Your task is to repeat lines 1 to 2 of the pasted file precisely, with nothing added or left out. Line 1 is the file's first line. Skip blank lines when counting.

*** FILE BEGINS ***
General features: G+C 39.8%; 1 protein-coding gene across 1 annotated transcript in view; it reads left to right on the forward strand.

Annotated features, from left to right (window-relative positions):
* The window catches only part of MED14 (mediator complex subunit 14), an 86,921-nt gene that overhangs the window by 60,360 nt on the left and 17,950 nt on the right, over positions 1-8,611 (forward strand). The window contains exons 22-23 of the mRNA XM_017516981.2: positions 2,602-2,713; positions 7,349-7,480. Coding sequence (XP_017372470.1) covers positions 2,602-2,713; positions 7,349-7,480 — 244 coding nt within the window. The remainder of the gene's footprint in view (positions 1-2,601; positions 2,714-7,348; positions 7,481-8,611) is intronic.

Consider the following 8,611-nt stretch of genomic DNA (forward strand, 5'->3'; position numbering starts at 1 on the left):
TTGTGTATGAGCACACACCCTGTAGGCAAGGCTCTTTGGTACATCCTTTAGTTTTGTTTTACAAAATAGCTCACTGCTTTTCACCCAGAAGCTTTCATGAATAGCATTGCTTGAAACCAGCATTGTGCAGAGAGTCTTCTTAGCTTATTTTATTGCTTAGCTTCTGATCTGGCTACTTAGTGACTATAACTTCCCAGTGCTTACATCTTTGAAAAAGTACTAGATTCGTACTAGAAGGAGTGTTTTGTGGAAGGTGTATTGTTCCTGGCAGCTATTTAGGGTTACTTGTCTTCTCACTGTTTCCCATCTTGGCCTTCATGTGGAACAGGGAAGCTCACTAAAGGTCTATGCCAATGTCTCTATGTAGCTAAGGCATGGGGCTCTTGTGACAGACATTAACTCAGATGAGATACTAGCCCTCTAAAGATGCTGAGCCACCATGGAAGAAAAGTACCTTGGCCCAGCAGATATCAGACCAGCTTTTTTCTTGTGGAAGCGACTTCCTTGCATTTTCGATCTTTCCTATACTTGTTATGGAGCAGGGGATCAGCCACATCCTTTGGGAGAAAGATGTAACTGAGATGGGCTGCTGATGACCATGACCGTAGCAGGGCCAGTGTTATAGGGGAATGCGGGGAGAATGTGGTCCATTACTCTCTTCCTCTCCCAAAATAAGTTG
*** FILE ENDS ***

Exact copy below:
General features: G+C 39.8%; 1 protein-coding gene across 1 annotated transcript in view; it reads left to right on the forward strand.

Annotated features, from left to right (window-relative positions):